Make sure you have a variety of ways to reach your goals with different measurement methods. It’s the benefit of reporting solely on progress towards the goal and the behavior of secondary KPIs for yourself.

So why not try to achieve it in different ways? It’s the benefit of reporting only on progress towards the goal and keep the secondary KPIs to yourself. If you’ve got multiple ways to get there, you can try out different innovative ways to increase the efficiency, get better leads, and increase the velocity of more leads, or both. Give yourself multiple ways to get to your goals through different kinds of measurement.

Then we can start mapping. We can start to create content. And after the third quarter since launching the channel we will increase the number of leads by 10%. At half-way through the end of our 15-month trial, we will achieve half of our total number of leads generated.

Then as we look further out we can start generating insight. We already have 1100 subscribers. It went well with raising awareness, reaching our goal. And then we go back to the site, we make changes, we learn, we see what subscribers really subscribe to. It lasts 15 months and then it must be visible this increase of 25%. We have already completed two of the three goals and hopefully this will help us reach our loyalty goal. This is plus subscriber retention of 20%.

Now we can start to define goals in time. Ask our teams what they think, do they feel we can do it? Everything we can work and work through this process so we’re comfortable with it. This is the development of a business model that makes sense.

Then we begin to analyze – but instead of measuring the work of teams that make content in closed wells (as in the case of the insurance company), we start to measure content across all channels.

We can do this as follows. We look at content marketing measurement across three categories. One: audience development or attention metrics. That is, attracting more people to our content and developing our subscribed audience. Two: social metrics. Any measurements that help us get sharper with the conversation and improve the way we create conversations outside of our web pages (social metrics, sentiment analysis, everything that helps us understand how we’re affecting the conversation). And the last thing: effectiveness metrics – business. How we actually changing behaviors.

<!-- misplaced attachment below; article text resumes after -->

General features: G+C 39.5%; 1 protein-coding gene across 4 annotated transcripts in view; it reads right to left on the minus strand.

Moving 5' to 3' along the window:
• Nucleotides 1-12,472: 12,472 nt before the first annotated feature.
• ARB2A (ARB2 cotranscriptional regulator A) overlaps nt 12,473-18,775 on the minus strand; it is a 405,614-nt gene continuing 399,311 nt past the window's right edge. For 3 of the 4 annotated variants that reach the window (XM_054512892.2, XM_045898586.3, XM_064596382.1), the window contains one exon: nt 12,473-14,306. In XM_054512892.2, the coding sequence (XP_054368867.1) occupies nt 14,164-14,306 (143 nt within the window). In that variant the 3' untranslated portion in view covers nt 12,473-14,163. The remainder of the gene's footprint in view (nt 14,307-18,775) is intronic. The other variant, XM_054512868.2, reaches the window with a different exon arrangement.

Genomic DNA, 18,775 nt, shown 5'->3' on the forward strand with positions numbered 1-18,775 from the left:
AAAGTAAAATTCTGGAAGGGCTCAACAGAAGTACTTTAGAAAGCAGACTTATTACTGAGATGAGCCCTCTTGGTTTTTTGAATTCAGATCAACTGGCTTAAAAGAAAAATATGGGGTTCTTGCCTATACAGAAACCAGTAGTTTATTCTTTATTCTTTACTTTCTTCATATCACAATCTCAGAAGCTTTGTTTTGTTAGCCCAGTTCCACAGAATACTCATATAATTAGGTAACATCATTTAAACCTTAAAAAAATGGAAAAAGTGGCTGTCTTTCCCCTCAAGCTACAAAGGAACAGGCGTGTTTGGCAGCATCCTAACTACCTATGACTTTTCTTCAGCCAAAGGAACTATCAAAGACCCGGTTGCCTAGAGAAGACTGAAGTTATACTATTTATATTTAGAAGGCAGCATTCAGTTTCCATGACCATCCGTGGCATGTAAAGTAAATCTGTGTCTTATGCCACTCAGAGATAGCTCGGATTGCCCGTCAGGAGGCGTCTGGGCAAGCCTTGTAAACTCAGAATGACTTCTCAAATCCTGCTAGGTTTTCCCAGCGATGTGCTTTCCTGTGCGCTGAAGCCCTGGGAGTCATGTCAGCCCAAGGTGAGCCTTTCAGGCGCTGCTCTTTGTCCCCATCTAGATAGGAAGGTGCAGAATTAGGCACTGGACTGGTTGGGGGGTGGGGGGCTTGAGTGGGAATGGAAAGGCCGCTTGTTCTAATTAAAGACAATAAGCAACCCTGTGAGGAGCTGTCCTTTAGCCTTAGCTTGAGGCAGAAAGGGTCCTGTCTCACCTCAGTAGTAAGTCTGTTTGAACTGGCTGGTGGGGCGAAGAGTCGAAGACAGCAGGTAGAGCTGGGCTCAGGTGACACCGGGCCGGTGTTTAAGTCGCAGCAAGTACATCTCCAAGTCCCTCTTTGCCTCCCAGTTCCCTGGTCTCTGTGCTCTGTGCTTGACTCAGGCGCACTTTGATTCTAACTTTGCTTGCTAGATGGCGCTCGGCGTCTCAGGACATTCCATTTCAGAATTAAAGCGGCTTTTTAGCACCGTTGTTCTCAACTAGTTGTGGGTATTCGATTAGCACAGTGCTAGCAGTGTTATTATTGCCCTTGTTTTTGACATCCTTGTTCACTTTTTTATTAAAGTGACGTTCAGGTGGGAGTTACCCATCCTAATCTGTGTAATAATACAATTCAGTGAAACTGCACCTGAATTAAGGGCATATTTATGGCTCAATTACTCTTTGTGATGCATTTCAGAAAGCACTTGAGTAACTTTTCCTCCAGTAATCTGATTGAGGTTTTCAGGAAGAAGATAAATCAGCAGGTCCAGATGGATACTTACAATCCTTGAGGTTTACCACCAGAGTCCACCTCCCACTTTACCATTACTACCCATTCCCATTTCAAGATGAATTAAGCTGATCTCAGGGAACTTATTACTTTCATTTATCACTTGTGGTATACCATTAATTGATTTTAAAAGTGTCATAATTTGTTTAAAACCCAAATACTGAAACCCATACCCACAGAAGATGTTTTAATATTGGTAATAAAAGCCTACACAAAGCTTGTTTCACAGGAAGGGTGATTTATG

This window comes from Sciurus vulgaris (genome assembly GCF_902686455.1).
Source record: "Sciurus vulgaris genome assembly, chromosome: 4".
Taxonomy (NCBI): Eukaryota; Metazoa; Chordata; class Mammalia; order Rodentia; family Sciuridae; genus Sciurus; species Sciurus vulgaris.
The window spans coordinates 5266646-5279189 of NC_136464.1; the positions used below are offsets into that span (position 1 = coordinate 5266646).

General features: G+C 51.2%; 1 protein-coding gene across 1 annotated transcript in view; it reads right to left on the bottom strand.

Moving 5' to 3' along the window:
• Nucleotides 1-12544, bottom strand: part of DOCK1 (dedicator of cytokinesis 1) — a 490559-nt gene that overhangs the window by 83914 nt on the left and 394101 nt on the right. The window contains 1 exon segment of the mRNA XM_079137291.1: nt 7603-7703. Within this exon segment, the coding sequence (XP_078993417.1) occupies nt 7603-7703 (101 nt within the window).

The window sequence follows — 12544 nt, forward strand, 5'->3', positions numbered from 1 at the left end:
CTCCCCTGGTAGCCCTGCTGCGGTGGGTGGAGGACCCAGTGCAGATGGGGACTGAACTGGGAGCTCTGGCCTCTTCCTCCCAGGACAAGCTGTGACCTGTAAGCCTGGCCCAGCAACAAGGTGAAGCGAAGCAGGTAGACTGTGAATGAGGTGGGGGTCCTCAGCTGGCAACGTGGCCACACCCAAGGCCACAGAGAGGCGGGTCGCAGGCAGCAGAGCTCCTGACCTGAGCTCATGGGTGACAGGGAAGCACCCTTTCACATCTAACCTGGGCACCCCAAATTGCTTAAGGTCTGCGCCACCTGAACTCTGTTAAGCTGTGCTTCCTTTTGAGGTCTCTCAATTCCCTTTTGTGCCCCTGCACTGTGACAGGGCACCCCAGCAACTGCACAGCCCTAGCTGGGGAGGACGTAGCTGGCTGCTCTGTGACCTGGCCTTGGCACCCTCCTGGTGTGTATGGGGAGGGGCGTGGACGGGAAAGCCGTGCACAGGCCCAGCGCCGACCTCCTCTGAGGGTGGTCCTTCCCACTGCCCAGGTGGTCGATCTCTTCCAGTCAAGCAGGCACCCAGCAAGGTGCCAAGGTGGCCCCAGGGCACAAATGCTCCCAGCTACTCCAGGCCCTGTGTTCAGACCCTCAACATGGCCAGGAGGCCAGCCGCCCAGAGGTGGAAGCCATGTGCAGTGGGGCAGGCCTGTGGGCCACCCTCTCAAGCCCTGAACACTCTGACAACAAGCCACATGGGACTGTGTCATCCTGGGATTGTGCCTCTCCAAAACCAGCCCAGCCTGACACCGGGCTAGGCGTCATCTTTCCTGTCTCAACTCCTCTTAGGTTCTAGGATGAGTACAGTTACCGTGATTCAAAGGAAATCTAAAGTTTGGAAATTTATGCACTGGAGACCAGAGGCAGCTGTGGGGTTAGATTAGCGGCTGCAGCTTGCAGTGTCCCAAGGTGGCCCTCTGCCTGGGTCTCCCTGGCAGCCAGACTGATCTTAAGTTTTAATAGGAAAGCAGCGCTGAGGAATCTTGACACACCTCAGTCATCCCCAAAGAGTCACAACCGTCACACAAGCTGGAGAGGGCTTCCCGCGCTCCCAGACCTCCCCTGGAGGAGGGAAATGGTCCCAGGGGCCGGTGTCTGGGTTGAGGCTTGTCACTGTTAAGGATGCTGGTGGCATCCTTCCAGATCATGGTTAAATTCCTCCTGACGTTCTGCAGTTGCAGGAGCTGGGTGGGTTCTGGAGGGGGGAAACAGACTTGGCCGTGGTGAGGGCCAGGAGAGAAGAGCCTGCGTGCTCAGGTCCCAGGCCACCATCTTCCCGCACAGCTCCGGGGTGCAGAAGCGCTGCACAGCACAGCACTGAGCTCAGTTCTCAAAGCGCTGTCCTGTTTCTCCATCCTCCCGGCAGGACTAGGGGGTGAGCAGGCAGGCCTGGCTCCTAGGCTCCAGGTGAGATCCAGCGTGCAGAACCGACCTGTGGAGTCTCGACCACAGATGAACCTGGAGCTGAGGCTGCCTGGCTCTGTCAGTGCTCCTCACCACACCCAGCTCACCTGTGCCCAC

Triple way of looking

We can now create a little bit of matrix. Basically, looking at the primary, secondary, and user indicators (those from pyramid), and then looking at it across the social metrics, the effectiveness metrics, and the audience development metrics. As Rose describes: – We can say: team number one – you’re going to focus on secondary metrics across the audience development. You will measure things like SOV *, brand awareness, or social earned media, that kind of elements. Or say: team number two – you’re going to measure effectiveness metrics across the actual primary indicators. It’s total cost per lead, customer cost ratio and NPS ** and loyalty. Or: team number three – you are responsible for social media, so you’ll measure all of these in the social metrics across user indicators: tweets, retweets, shares, forwards, inbound links. It’s all about making it look across content and channels but primarily across different business purposes as sort of its primary, secondary and tertiary goals.

So that’s the way we have to start thinking about analyzes. And in this way we can create a measurement process that actually makes sense.


* SOV (Share of Voice) – a measure of the share of GRPs generated in a product’s campaign relative to the sum of all GRPs for the entire category of product that this product belongs to.

** Net Promoter Score (NPS) -based on one question the brand should ask consumers: „How likely is it that you will brand X your friend? Rate this probability on a scale of 0-10″. NPS is expressed numerically, not percentally. In extreme cases, the value can be -100 or +100.